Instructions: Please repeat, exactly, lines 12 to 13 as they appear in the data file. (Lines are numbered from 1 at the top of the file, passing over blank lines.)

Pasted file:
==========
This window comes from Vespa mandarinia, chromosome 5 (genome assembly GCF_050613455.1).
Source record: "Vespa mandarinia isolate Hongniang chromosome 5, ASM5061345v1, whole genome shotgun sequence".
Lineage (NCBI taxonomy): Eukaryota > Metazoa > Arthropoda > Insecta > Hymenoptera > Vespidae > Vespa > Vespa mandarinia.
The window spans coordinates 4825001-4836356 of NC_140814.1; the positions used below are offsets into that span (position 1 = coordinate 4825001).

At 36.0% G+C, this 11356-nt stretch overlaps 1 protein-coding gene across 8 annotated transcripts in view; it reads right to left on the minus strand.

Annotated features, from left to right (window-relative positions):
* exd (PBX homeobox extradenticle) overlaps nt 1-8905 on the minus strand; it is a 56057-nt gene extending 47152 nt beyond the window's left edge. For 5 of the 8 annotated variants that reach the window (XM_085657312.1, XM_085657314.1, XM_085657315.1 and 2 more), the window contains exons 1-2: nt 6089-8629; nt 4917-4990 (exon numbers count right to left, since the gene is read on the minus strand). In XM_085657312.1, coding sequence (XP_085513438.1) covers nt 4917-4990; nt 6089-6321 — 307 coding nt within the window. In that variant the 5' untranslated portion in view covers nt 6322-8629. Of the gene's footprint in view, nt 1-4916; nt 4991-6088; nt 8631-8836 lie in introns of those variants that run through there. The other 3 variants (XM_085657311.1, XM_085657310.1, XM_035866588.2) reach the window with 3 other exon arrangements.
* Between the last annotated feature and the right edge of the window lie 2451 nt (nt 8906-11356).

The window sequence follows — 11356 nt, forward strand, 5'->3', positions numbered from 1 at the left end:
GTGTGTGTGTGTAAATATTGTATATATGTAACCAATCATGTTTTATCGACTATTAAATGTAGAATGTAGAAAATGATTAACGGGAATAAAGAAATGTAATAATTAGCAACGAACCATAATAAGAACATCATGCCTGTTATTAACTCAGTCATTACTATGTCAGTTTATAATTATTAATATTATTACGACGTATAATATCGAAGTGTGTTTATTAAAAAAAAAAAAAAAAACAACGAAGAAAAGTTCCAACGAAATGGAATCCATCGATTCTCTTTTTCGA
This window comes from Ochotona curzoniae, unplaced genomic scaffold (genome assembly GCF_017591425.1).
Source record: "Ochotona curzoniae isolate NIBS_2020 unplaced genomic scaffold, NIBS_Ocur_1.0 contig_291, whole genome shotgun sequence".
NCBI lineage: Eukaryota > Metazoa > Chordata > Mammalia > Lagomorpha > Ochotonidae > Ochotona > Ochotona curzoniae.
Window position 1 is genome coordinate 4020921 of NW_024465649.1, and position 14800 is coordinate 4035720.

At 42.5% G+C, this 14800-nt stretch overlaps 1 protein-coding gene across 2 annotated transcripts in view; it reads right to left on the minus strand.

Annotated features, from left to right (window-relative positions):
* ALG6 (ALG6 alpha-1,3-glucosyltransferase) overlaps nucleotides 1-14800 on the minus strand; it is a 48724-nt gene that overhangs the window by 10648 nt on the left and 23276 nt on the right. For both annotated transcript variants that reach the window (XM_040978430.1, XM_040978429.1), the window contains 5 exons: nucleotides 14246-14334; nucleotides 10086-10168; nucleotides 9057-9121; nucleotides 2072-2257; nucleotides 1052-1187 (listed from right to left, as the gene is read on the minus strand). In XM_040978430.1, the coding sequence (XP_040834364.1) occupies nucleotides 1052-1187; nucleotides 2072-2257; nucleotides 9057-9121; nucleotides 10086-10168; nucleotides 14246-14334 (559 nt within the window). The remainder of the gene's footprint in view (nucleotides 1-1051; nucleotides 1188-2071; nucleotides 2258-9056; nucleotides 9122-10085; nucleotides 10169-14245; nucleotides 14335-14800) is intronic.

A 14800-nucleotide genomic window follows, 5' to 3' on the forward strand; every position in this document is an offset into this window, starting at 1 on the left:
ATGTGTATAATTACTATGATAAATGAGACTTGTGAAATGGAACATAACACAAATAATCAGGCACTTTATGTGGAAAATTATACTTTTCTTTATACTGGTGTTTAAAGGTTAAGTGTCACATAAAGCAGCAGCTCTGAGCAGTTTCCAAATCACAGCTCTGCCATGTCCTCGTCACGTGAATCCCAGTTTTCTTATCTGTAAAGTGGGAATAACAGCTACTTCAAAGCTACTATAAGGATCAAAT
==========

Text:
Source record: "Ochotona curzoniae isolate NIBS_2020 unplaced genomic scaffold, NIBS_Ocur_1.0 contig_291, whole genome shotgun sequence".
NCBI lineage: Eukaryota > Metazoa > Chordata > Mammalia > Lagomorpha > Ochotonidae > Ochotona > Ochotona curzoniae.